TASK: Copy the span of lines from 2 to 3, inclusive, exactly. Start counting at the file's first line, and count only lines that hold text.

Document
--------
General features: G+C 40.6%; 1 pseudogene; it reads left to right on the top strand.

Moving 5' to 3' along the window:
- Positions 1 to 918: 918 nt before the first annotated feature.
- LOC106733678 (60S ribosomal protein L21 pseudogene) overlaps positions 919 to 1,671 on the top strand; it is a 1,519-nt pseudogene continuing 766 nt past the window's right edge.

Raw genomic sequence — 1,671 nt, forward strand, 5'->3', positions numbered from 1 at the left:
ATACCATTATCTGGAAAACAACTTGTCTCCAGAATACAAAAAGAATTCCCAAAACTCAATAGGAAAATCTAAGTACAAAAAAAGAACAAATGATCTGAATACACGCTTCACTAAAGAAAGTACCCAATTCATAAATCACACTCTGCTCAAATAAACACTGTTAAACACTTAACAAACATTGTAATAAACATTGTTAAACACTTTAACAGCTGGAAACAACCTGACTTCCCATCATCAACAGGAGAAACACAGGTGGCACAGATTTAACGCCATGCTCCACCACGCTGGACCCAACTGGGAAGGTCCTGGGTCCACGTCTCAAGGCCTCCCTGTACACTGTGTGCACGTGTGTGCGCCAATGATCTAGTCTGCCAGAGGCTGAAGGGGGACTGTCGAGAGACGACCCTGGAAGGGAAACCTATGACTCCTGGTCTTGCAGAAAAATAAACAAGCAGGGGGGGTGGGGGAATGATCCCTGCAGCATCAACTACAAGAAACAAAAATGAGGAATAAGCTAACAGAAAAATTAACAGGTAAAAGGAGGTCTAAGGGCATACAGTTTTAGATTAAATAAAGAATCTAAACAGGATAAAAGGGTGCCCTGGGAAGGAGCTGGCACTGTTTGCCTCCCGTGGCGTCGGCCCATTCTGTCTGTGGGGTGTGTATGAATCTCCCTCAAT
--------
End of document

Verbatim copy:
Moving 5' to 3' along the window:
- Positions 1 to 918: 918 nt before the first annotated feature.